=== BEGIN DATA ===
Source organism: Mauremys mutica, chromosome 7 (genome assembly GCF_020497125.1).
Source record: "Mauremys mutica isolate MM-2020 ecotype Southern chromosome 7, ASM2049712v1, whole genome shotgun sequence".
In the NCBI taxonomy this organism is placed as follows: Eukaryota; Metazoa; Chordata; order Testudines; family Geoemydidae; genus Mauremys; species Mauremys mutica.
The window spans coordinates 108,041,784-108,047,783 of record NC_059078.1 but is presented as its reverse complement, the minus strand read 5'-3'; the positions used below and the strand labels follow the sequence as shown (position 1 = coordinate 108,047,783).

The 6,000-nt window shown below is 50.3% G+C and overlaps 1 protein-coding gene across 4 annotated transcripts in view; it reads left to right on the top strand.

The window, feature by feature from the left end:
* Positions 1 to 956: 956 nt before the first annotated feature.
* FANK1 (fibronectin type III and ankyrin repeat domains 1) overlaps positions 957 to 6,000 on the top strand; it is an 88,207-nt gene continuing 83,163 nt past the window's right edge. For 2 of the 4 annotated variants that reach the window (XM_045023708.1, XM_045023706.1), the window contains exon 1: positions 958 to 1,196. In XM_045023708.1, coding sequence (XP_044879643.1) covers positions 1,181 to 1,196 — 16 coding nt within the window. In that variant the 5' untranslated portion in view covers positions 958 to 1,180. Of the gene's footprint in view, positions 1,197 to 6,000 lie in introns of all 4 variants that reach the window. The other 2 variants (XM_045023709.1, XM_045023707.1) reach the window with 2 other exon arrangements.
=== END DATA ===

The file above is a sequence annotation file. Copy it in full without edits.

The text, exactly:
Source organism: Mauremys mutica, chromosome 7 (genome assembly GCF_020497125.1).
Source record: "Mauremys mutica isolate MM-2020 ecotype Southern chromosome 7, ASM2049712v1, whole genome shotgun sequence".
In the NCBI taxonomy this organism is placed as follows: Eukaryota; Metazoa; Chordata; order Testudines; family Geoemydidae; genus Mauremys; species Mauremys mutica.
The window spans coordinates 108,041,784-108,047,783 of record NC_059078.1 but is presented as its reverse complement, the minus strand read 5'-3'; the positions used below and the strand labels follow the sequence as shown (position 1 = coordinate 108,047,783).

The 6,000-nt window shown below is 50.3% G+C and overlaps 1 protein-coding gene across 4 annotated transcripts in view; it reads left to right on the top strand.

The window, feature by feature from the left end:
* Positions 1 to 956: 956 nt before the first annotated feature.
* FANK1 (fibronectin type III and ankyrin repeat domains 1) overlaps positions 957 to 6,000 on the top strand; it is an 88,207-nt gene continuing 83,163 nt past the window's right edge. For 2 of the 4 annotated variants that reach the window (XM_045023708.1, XM_045023706.1), the window contains exon 1: positions 958 to 1,196. In XM_045023708.1, coding sequence (XP_044879643.1) covers positions 1,181 to 1,196 — 16 coding nt within the window. In that variant the 5' untranslated portion in view covers positions 958 to 1,180. Of the gene's footprint in view, positions 1,197 to 6,000 lie in introns of all 4 variants that reach the window. The other 2 variants (XM_045023709.1, XM_045023707.1) reach the window with 2 other exon arrangements.